UBC Theses and Dissertations
Arterial hypoxemia and performance during intense exercise Koskolou, Maria D.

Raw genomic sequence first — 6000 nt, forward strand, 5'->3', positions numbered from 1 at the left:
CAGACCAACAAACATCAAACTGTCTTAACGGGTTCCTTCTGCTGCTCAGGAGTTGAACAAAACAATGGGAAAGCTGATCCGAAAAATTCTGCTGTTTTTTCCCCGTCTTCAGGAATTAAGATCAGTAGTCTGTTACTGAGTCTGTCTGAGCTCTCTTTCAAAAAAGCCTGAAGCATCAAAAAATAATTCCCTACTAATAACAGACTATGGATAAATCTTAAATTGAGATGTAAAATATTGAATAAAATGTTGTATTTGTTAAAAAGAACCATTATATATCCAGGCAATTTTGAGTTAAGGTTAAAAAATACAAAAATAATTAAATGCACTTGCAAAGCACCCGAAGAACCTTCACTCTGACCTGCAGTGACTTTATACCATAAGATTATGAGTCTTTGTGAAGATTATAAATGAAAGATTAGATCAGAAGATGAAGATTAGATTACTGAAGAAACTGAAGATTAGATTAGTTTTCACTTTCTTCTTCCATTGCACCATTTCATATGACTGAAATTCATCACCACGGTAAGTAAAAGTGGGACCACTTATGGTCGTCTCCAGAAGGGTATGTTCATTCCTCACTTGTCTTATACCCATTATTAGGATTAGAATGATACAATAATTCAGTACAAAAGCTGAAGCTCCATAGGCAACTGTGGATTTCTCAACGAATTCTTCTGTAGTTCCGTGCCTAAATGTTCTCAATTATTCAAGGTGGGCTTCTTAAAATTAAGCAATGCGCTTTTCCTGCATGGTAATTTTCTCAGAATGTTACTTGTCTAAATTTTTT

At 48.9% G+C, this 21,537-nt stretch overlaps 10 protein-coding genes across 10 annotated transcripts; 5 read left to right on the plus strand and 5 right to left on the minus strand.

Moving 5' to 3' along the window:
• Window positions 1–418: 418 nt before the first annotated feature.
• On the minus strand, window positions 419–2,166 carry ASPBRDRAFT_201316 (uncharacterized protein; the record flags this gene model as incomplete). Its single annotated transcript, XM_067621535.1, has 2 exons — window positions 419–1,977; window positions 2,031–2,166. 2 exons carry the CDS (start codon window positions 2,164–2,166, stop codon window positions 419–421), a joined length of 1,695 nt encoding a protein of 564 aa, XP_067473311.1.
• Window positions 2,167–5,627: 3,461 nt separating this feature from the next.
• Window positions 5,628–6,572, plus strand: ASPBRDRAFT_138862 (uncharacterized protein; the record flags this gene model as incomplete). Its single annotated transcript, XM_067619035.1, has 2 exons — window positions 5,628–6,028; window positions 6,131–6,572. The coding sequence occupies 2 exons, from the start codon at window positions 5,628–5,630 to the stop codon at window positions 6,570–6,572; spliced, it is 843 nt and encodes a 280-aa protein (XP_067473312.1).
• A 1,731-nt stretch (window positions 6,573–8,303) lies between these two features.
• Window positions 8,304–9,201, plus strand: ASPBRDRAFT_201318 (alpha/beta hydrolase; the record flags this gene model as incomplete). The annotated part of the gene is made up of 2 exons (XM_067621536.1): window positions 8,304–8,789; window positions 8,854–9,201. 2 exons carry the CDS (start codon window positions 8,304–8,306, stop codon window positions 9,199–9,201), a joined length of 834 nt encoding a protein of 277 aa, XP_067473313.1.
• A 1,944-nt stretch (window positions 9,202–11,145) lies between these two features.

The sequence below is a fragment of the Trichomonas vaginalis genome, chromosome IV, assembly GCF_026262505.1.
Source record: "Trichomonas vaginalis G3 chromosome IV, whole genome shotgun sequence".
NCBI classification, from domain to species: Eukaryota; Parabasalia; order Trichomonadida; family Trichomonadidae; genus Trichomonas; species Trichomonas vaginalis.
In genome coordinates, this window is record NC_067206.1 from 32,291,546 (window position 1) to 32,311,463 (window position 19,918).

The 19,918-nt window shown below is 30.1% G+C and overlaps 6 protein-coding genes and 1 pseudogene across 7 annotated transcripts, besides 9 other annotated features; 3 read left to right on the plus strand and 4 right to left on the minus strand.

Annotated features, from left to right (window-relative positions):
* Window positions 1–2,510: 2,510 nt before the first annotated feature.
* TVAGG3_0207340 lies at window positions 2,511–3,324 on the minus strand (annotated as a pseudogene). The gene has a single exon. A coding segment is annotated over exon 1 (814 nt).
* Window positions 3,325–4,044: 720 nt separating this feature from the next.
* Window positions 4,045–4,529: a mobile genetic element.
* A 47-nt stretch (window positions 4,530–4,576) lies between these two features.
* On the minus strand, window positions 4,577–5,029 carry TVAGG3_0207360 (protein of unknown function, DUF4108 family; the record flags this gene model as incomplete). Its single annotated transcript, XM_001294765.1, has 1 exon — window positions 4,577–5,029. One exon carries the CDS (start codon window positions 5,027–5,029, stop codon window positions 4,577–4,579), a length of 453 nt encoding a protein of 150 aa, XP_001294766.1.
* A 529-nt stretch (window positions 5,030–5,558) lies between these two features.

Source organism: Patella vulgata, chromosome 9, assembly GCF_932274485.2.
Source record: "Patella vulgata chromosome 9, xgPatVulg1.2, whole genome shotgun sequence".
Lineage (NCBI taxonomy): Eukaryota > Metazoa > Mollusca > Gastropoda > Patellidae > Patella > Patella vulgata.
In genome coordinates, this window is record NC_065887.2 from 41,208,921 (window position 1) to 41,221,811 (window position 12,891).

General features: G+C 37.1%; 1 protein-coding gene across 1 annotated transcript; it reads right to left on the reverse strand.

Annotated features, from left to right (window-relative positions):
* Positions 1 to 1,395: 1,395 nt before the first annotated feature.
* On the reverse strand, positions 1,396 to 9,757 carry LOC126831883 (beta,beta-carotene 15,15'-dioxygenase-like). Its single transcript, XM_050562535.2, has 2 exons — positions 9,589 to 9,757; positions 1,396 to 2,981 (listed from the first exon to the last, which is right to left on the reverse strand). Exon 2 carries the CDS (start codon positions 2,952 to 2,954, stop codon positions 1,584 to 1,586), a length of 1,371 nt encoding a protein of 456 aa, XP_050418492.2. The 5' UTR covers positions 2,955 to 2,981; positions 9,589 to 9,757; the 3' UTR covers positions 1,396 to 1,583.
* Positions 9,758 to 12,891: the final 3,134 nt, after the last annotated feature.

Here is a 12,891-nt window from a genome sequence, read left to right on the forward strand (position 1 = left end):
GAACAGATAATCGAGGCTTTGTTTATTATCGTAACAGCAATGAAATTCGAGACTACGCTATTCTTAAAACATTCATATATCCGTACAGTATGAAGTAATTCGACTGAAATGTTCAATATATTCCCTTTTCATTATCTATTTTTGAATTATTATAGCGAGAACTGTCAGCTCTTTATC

A substantial decrease in percent arterial hemoglobin saturation (%SaC₂) has been observed in some highly aerobically trained athletes during intense exercise [≥ 90% of maximal oxygen uptake (V0₂[formula omitted]) or oxygen uptake (VO₂) ≥ 3.5 1‧minˉ¹] at sea level, and a reduction in %Sa0₂ has been associated with impaired performance. In order to explore the level of hypoxemia which is sufficient to impair maximal performance, 7 well-trained male cyclists (V0₂[formula omitted] ≥ 60 ml‧kgˉ¹‧minˉ¹ or V0₂[formula omitted] ≥ 5 1‧minˉ¹) who did not develop exercise-induced hypoxemia performed a 5-min performance cycle test to exhaustion at maximal intensity as controlled by the subject, under three experimental conditions: normoxemia (%SaO₂ > 94%), and artificially induced mild (%SaO₂ = 87±1%) and moderate (%SaO₂ = 90±1%) hypoxemia. %SaO₂ was continuously measured using an ear oximeter. In the two hypoxemic conditions, pure N₂ was added to the inspired air throughout the performance test according to the oximeter readings so as to achieve the desired hypoxemic level averaged over the 5-min period. Performance was evaluated as the total work output (Worktot) performed in the 5-min cycle test. Heart rate and ventilatory parameters were measured continuously during the test. ANOVA for repeated measures was used to compare differences in the results among the three experimental conditions. Performance progressively decreased with decreasing %SaO₂ (mean Worktot = 107.40 kJ, 104.07 kJ, and 102.52 kJ, under normoxemia, mild, and moderate hypoxemia, respectively), but only performance in the moderate hypoxemia condition was significantly different than normoxemia (p = 0.0216). Mean heart rate (HR) was similar in the three experimental conditions (p = 0.9536). Similarly, mean VO₂ was not significantly different among conditions (p = 0.1751). However, end-tidal partial pressure of CO₂ (PETCO₂) was significantly lower (p = 0.0053) during moderate hypoxemia compared with normoxemia, and VE/VCO₂ was significantly higher (p = 0.0052) in both hypoxemic conditions when compared with normoxemia, indicating hyperventilation possibly compensating for increasing metabolic acidosis during hypoxemia. It is concluded that maximal performance capacity is significantly impaired in highly trained cyclists working under an arterial oxyhemoglobin saturation level of 87% but not under a milder desaturation level of 90%. Since VO₂ was not different among the experimental conditions, the reduction in maximal performance capacity is possibly related to a worsening of the metabolic acidosis elicited by hypoxemia.
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